By Kevin Collison
Attendees at a ceremonial kickoff for the Rock Island Bridge project heard more than routine remarks from Kansas Gov. Laura Kelly this week, she also announced a $4 million state grant.
“I have been following this project for a long time and was very excited when Lt. Gov. (David) Toland brought it to me,” Kelly told the audience on the historic railroad bridge spanning the Kaw River behind Hy-Vee Arena.
“This project is steeped in history. In its heyday, the Rock Island Bridge was a regional driver of commerce carrying livestock and freight in and out of the West Bottoms.
“Today, we celebrate its revival.”
Adding to the celebration, she said the project had been chosen for a $4 million grant through the state SPARK (Strengthening People and Reactivating Kansas) economic development program established to distribute federal Covid recovery money.
Kelly then joined other dignitaries in pounding a ceremonial gold spike into a railroad tie salvaged from the steel truss bridge. It was built in 1905 at the height of the livestock industry that bustled on both sides of the Kansas or Kaw River.
As the Kansas City livestock world faded in the 1950s, so did the bridge. It finally was decommissioned and ownership taken over by the city. Over time, it became another industrial relic in the Bottoms.
Until Mike Zeller discovered the old bridge while canoeing on the Kaw more than five years ago.
In a quest fueled by his indomitable belief it could be reborn as a recreational destination, Zeller has raised the public and private funding to begin construction on the Rock Island Bridge project.
The old bridge will be transformed to become a crossing for a Unified Government of Wyandotte County recreational trail network running along the river levees, and an entertainment district with food, drinks and an event space.
KCK Mayor Tyrone Garner said the the redeveloped bridge also could provide a gathering space for community events like the KCK Farmer’s Market and La Placita market.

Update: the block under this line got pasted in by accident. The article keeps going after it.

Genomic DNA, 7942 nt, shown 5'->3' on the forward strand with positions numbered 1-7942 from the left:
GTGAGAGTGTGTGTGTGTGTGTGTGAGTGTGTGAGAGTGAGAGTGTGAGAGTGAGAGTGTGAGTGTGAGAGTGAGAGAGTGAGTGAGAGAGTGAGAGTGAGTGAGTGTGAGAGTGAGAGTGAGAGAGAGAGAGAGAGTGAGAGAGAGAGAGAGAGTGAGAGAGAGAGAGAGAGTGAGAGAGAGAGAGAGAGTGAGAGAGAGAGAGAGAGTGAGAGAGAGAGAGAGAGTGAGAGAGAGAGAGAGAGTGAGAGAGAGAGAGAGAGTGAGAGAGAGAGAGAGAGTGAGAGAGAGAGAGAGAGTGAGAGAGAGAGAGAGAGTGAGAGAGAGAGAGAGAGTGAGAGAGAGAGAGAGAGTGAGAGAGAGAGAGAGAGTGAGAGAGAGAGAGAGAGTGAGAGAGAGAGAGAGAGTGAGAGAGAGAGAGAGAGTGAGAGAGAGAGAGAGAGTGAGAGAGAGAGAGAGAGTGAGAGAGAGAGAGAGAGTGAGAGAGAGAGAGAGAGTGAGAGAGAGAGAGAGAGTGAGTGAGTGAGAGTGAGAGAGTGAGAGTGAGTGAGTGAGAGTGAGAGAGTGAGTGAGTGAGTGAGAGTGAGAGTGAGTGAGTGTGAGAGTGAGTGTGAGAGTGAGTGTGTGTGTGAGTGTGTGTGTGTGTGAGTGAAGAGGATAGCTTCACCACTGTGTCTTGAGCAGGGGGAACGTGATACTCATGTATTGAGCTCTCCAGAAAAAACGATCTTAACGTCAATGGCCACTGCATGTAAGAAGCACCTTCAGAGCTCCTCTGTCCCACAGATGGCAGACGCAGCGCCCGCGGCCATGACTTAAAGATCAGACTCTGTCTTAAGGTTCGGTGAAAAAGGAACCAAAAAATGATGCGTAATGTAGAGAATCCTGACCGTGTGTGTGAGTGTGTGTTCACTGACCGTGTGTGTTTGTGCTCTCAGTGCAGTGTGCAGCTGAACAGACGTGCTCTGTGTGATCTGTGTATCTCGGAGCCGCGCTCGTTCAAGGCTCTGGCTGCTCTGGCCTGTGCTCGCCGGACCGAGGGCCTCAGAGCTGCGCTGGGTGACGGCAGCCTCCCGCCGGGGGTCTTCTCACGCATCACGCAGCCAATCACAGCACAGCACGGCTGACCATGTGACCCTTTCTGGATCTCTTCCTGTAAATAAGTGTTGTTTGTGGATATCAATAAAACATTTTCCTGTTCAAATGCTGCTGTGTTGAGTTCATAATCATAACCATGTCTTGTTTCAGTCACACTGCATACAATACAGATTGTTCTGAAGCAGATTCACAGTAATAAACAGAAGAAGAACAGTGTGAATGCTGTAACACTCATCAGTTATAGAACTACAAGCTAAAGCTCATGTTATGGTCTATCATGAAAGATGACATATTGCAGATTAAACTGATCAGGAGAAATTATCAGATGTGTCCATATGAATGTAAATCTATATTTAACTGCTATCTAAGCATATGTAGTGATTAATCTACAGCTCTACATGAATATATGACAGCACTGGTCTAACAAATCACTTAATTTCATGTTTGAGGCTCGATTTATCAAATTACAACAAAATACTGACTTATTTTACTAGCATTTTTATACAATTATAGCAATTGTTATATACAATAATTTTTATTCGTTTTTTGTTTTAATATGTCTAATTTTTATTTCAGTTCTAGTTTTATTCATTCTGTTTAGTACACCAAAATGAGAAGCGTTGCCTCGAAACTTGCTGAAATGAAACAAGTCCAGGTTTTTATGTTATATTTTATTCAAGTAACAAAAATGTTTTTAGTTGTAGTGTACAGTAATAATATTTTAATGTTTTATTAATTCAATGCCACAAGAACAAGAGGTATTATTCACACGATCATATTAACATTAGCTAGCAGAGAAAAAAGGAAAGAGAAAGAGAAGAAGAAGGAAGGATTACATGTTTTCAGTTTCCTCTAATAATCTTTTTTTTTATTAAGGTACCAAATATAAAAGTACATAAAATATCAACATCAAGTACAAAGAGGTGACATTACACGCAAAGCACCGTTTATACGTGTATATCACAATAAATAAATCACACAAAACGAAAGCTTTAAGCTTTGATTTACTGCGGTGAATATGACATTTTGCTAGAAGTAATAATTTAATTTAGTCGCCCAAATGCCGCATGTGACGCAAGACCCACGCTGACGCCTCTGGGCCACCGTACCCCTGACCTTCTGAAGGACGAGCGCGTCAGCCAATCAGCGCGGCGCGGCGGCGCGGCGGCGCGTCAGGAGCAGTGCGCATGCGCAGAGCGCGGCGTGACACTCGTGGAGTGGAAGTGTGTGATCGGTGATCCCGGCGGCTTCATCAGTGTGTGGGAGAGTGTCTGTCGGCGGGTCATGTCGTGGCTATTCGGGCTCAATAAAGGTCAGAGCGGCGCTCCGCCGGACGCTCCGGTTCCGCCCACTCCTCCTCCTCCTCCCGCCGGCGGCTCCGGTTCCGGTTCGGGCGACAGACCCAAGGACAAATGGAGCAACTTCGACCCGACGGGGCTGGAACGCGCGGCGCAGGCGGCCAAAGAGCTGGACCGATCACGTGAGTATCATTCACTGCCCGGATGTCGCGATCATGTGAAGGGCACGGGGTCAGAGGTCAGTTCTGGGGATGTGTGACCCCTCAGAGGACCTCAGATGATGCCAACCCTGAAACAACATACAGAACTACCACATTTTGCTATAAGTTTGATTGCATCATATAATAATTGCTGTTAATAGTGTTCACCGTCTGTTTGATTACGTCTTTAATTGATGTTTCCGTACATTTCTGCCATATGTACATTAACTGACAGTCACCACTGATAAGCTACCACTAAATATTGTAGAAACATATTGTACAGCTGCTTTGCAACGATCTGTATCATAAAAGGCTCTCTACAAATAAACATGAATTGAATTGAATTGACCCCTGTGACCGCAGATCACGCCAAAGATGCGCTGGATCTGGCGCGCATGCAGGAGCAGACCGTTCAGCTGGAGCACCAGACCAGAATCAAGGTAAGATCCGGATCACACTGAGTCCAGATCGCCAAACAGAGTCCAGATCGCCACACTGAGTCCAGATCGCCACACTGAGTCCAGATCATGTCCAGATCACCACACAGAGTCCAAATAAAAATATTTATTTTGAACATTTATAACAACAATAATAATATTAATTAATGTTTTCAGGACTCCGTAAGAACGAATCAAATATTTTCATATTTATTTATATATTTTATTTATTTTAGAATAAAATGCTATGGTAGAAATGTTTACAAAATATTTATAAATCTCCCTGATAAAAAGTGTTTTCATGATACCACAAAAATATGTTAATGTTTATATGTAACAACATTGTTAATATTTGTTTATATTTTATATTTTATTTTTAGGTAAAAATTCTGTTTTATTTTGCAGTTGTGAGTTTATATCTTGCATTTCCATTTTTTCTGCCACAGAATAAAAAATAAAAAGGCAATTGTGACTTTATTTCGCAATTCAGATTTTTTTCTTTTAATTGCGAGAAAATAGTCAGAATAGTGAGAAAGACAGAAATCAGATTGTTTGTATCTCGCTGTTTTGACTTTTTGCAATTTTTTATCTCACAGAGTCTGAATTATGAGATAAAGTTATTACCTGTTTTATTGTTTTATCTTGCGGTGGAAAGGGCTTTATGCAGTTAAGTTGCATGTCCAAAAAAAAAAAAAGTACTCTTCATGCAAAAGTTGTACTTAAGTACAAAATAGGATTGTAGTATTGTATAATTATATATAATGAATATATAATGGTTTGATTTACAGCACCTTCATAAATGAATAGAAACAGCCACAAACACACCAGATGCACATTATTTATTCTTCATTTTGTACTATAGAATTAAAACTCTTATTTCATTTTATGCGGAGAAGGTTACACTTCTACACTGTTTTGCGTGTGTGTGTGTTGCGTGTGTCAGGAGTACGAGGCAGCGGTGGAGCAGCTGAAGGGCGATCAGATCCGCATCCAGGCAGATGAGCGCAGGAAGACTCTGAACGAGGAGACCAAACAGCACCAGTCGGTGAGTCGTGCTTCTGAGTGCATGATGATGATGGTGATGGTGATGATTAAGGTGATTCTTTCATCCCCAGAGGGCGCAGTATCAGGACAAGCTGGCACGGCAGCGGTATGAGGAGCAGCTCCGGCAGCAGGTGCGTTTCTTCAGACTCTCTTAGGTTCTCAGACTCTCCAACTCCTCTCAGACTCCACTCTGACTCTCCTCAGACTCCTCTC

The county also plans to build a small park on the east side of the river that will include floating docks to allow people to launch their own canoes and kayaks or rent them from a potential private operator.
And if all goes according to plan, a zipline operator intends to run ziplines from the top of nearby Hy-Vee, the former Kemper, Arena across the river and between the arena’s unique exterior framework supporting its roof.
The $4 million SPARK grant is the largest source of public funding to date for the project, Wyandotte County is providing $2.4 million, and only trails the $5 million raised so far in private equity, Zeller said.
The extra help from Kansas is important because cost estimates have increased beyond the original $12 million because of construction inflation and the need to raise the bridge to clear the height of new levees being built by the U.S. Army Corps of Engineers.
“It’s a very big deal, a great big shove forward,” Zeller said. “It gets us close to doing what we want to do, right. We’re in a foot race with inflation.”
Fundraising continues for the venture in what’s being called the “Light the Bridge” campaign. Some of the major private donors are the Sunderland Foundation, Helzberg Foundation and Dickinson Foundation.
Zeller was pleased speakers at the construction kickoff event discussed how the old bridge is part of a new recreational future for that area of the West Bottoms. It’s being called the Waterfront District to move past its old industrial reputation.
“We’re very grateful they shared the vision for not only the bridge, but for the Kansas riverfront,” he said. “It’s the start of rebranding the river.”
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